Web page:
Tag Archive for: OSHA

CDLE proposes four sets of new rules

On September 29, 2022, the CDLE issued four sets of proposed Rules and accompanying explanatory Statements.

  1. Proposed revisions to 7 CCR 1103-14, which are the rules implementing the CDLE’s PAY CALC Order, which sets the minimum wage rates in Colorado. The new rules would increase
    • the minimum hourly rate to $13.65 from $12.56,
    • the minimum hourly rate with tip credit to $10.63 from $9.54,
    • the minimum guaranteed weekly salary for executive, administrative and professional exempt employees to $961.54 from $865.38, and
    • the minimum guaranteed annual salary for highly compensated exempt employees to $112,500 from $102,250.
  2. Proposed revisions to 7 CCR 1103-11 to implement this year’s new law SB 22-097, which expanded whistleblower protections to prohibit retaliation for the expression of any “reasonable concerns about workplace violations of governmental health or safety rules, or otherwise significant workplace health or safety threats,” without a requirement any longer to prove the concerns were “related to a public health emergency.”
  3. Proposed revisions to 7 CCR 1103-7, which implements increases including under this year’s new law SB 22-161 to penalties, attorney fees, claim and appeal processes, under the laws overseen by the CDLE in the Colorado Wage Act (CWA).
  4. Proposed revisions to 7 CCR 1103-6, which vest authority in the CDLE to issue, and oversee enforcement of, prevailing wage determinations on certain public projects under the Colorado Prevailing Wage Act (PWA) and the Keep Jobs in Colorado Act (KJICA).

The CDLE invites comments and has schedule rulemaking deadlines, including public hearings, on its website.

Supreme Court re-freezes OSHA ETS implementing President Biden’s large-employer mandate but allows his healthcare mandate

In a pair of decisions released today, the Supreme Court (1) re-froze OSHA’s ETS that implemented President Biden’s large-employer mandate but (2) allowed the regulations to take effect that implemented President Biden’s healthcare vaccine mandate.

Why the different outcomes? In short, a majority of the Supreme Court held it depended on whether Congress had clearly authorized each agency to implement its regulations. In the healthcare case, the majority held, yes, the language of the Congressional statute at-issue had expressly authorized the Secretary of Health and Human Services to implement such a mandate:

Congress has authorized the Secretary to impose conditions on the receipt of Medicaid and Medicare funds that “the Secretary finds necessary in the interest of the health and safety of individuals who are furnished services.” 42 U. S. C. §1395x(e)(9).* COVID–19 is a highly contagious, dangerous, and—especially for Medicare and Medicaid patients—deadly disease. The Secretary of Health and Human  Services determined that a COVID–19 vaccine mandate will substantially reduce the likelihood that healthcare workers will contract the virus and transmit it to their patients. 86 Fed. Reg. 61557–61558. He accordingly concluded that a vaccine mandate is “necessary to promote and protect patient health and safety” in the face of the ongoing pandemic. Id., at 61613. The rule thus fits neatly within the language of the statute. After all, ensuring that providers take steps to avoid transmitting a dangerous virus to their patients  is consistent with the fundamental principle of the medical profession: first, do no harm. It would be the “very opposite of efficient and effective administration for a facility that is supposed to make people well to make them sick with COVID–19.” Florida v. Department of Health and Human Servs., 19 F. 4th 1271, 1288 (CA11 2021).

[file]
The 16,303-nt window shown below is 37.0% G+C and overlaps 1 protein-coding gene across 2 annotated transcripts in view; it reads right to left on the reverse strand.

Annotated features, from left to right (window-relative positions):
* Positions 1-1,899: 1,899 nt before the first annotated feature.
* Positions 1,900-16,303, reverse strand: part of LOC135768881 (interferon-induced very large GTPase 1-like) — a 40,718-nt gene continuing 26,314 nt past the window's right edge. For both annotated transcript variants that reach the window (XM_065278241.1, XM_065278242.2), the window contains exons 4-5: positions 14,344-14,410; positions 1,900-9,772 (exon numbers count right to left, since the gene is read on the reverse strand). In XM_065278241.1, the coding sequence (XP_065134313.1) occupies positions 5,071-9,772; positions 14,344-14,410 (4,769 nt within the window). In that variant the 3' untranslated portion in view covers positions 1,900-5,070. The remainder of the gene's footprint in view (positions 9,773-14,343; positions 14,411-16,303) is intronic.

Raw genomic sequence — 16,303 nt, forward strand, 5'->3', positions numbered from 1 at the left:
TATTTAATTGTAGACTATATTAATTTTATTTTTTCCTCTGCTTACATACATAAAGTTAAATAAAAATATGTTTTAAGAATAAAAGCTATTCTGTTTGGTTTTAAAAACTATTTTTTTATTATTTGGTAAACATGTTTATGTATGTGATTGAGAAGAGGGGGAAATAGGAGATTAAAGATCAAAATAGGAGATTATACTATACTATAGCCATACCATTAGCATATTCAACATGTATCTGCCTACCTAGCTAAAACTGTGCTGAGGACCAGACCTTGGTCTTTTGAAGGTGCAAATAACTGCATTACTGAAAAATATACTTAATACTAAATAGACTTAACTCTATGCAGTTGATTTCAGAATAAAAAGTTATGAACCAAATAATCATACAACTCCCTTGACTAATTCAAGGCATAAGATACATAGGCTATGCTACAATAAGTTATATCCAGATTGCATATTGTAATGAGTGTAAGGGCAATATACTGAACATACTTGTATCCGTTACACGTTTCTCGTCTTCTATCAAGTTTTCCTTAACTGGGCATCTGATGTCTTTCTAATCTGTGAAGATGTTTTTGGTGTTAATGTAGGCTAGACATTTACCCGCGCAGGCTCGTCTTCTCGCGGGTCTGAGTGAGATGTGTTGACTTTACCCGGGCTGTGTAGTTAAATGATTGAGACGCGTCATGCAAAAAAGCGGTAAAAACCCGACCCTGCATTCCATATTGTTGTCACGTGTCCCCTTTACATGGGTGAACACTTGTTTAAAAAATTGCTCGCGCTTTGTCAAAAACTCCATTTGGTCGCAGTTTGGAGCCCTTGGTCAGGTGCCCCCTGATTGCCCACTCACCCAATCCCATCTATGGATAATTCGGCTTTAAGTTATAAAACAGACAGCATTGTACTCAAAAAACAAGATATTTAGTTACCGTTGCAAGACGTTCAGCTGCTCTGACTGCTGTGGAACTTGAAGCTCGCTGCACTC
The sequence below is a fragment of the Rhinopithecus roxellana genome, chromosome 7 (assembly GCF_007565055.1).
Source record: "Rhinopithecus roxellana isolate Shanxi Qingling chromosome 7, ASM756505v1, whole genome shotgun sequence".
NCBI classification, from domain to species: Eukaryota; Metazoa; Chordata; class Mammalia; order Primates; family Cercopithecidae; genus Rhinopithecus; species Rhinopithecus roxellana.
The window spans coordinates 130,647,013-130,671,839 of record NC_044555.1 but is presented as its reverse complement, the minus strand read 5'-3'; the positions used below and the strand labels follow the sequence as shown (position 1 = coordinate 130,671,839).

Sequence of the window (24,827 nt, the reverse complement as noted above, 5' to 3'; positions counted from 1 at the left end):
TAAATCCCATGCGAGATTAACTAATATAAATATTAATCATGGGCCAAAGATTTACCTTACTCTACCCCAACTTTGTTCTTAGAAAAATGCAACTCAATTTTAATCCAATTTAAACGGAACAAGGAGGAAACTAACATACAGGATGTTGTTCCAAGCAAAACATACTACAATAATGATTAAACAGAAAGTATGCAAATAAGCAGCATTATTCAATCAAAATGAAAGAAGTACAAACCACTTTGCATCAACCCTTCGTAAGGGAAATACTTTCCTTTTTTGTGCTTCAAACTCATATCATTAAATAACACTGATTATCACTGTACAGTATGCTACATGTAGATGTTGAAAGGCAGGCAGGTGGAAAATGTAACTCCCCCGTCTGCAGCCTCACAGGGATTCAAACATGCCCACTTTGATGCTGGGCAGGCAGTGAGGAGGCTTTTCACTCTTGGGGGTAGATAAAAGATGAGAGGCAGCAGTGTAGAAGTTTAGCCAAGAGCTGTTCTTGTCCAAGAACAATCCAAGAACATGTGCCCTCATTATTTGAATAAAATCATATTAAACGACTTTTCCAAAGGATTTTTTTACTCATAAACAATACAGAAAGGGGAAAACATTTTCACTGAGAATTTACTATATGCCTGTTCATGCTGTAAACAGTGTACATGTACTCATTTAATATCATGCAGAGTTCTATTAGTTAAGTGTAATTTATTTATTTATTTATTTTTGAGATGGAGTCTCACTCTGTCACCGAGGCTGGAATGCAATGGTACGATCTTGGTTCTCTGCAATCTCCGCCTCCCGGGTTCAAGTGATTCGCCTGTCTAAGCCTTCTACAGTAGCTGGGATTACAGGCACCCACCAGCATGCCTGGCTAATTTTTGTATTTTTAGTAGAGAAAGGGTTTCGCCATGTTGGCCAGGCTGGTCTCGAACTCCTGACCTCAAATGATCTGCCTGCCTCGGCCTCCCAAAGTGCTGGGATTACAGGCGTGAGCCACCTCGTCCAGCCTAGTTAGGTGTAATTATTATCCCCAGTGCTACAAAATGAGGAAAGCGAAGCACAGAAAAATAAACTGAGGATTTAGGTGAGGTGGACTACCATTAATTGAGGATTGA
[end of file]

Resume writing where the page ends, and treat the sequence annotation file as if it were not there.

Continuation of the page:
However, a majority of the Supreme Court held that Congress had not similarly authorized OSHA to implement such a mandate. In particular, the majority noted that coronavirus is a pandemic, affecting individuals everywhere, it is not unique to workplaces. The majority found no statutory language that would authorize OSHA to implement a vaccine mandate simply because some exposure, even a significant exposure, may be found in workplaces.

Permitting OSHA to regulate the hazards of daily life—simply because most Americans have jobs and face those same risks while on the clock—would significantly expand OSHA’s regulatory authority without clear congressional authorization.

The majority noted OSHA could adopt narrower regulations implementing vaccine mandates for jobs that might have coronavirus-specific risks, such as “particularly crowded or cramped” workplaces.

The Supreme Court’s decisions left a very important question of administrative law to be resolved in further cases. A fraction of the majority, led by Justice Gorsuch, wrote a concurrence to the majority’s OSHA opinion in which he addressed two doctrines of administrative law: (1) The major questions doctrine that says so-called “major questions” of public policy must be reserved for decision by legislatures and cannot be resolved by bureaucratic agency fiat and (2) the nondelegation doctrine that basically prohibits Congress from delegating to agencies its sovereign authority over issues like that. Justice Gorsuch’s concurring opinion characterized the majority’s decision as having applied the major questions doctrine, and while the majority’s opinion is arguably consistent with that doctrine, it is noted that the majority did not expressly articulate it. Therefore, an open question remains whether a majority of the Supreme Court would adopt or at least apply with vigor these two doctrines.

Notwithstanding that question, the majority decisions in today’s cases are clear indicators to the lower courts that the Supreme Court believes the OSHA ETS is unlawful and the healthcare rule lawful. While both will continue to be litigated, it would seem unlikely that lower courts will revive the OSHA ETS after today’s rulings.

Employers are reminded of the status of other vaccine mandates, including the following: